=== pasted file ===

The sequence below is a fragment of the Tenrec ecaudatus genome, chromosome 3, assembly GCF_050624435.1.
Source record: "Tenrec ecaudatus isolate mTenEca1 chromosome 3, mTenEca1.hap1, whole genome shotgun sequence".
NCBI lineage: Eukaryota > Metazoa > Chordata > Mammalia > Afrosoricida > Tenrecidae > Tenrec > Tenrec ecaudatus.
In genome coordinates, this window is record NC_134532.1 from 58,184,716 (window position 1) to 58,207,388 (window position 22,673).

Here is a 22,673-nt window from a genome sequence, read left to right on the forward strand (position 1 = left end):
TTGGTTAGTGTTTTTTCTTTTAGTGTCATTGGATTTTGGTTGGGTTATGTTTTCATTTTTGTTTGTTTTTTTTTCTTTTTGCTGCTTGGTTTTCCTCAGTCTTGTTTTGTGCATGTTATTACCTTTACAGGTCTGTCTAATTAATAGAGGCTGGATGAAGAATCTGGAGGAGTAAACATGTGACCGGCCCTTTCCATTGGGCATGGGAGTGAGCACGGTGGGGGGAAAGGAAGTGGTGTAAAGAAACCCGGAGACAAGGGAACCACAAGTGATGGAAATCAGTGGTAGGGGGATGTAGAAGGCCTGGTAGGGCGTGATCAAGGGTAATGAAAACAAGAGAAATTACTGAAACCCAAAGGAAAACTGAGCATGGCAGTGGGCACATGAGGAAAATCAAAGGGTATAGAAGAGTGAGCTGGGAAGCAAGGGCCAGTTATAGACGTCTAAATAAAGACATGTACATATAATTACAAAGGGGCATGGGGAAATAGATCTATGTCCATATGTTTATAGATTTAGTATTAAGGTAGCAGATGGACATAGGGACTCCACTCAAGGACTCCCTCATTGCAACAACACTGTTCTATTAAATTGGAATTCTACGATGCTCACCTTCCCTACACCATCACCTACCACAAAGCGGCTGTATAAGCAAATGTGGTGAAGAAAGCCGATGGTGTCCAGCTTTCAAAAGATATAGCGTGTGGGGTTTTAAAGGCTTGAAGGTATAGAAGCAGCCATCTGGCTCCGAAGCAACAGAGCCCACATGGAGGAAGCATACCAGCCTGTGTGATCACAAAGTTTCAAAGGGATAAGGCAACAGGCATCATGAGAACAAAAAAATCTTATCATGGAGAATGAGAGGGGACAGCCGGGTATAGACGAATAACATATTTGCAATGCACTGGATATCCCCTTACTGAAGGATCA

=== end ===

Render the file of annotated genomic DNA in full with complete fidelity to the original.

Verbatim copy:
The sequence below is a fragment of the Tenrec ecaudatus genome, chromosome 3, assembly GCF_050624435.1.
Source record: "Tenrec ecaudatus isolate mTenEca1 chromosome 3, mTenEca1.hap1, whole genome shotgun sequence".
NCBI lineage: Eukaryota > Metazoa > Chordata > Mammalia > Afrosoricida > Tenrecidae > Tenrec > Tenrec ecaudatus.
In genome coordinates, this window is record NC_134532.1 from 58,184,716 (window position 1) to 58,207,388 (window position 22,673).

Here is a 22,673-nt window from a genome sequence, read left to right on the forward strand (position 1 = left end):
TTGGTTAGTGTTTTTTCTTTTAGTGTCATTGGATTTTGGTTGGGTTATGTTTTCATTTTTGTTTGTTTTTTTTTCTTTTTGCTGCTTGGTTTTCCTCAGTCTTGTTTTGTGCATGTTATTACCTTTACAGGTCTGTCTAATTAATAGAGGCTGGATGAAGAATCTGGAGGAGTAAACATGTGACCGGCCCTTTCCATTGGGCATGGGAGTGAGCACGGTGGGGGGAAAGGAAGTGGTGTAAAGAAACCCGGAGACAAGGGAACCACAAGTGATGGAAATCAGTGGTAGGGGGATGTAGAAGGCCTGGTAGGGCGTGATCAAGGGTAATGAAAACAAGAGAAATTACTGAAACCCAAAGGAAAACTGAGCATGGCAGTGGGCACATGAGGAAAATCAAAGGGTATAGAAGAGTGAGCTGGGAAGCAAGGGCCAGTTATAGACGTCTAAATAAAGACATGTACATATAATTACAAAGGGGCATGGGGAAATAGATCTATGTCCATATGTTTATAGATTTAGTATTAAGGTAGCAGATGGACATAGGGACTCCACTCAAGGACTCCCTCATTGCAACAACACTGTTCTATTAAATTGGAATTCTACGATGCTCACCTTCCCTACACCATCACCTACCACAAAGCGGCTGTATAAGCAAATGTGGTGAAGAAAGCCGATGGTGTCCAGCTTTCAAAAGATATAGCGTGTGGGGTTTTAAAGGCTTGAAGGTATAGAAGCAGCCATCTGGCTCCGAAGCAACAGAGCCCACATGGAGGAAGCATACCAGCCTGTGTGATCACAAAGTTTCAAAGGGATAAGGCAACAGGCATCATGAGAACAAAAAAATCTTATCATGGAGAATGAGAGGGGACAGCCGGGTATAGACGAATAACATATTTGCAATGCACTGGATATCCCCTTACTGAAGGATCA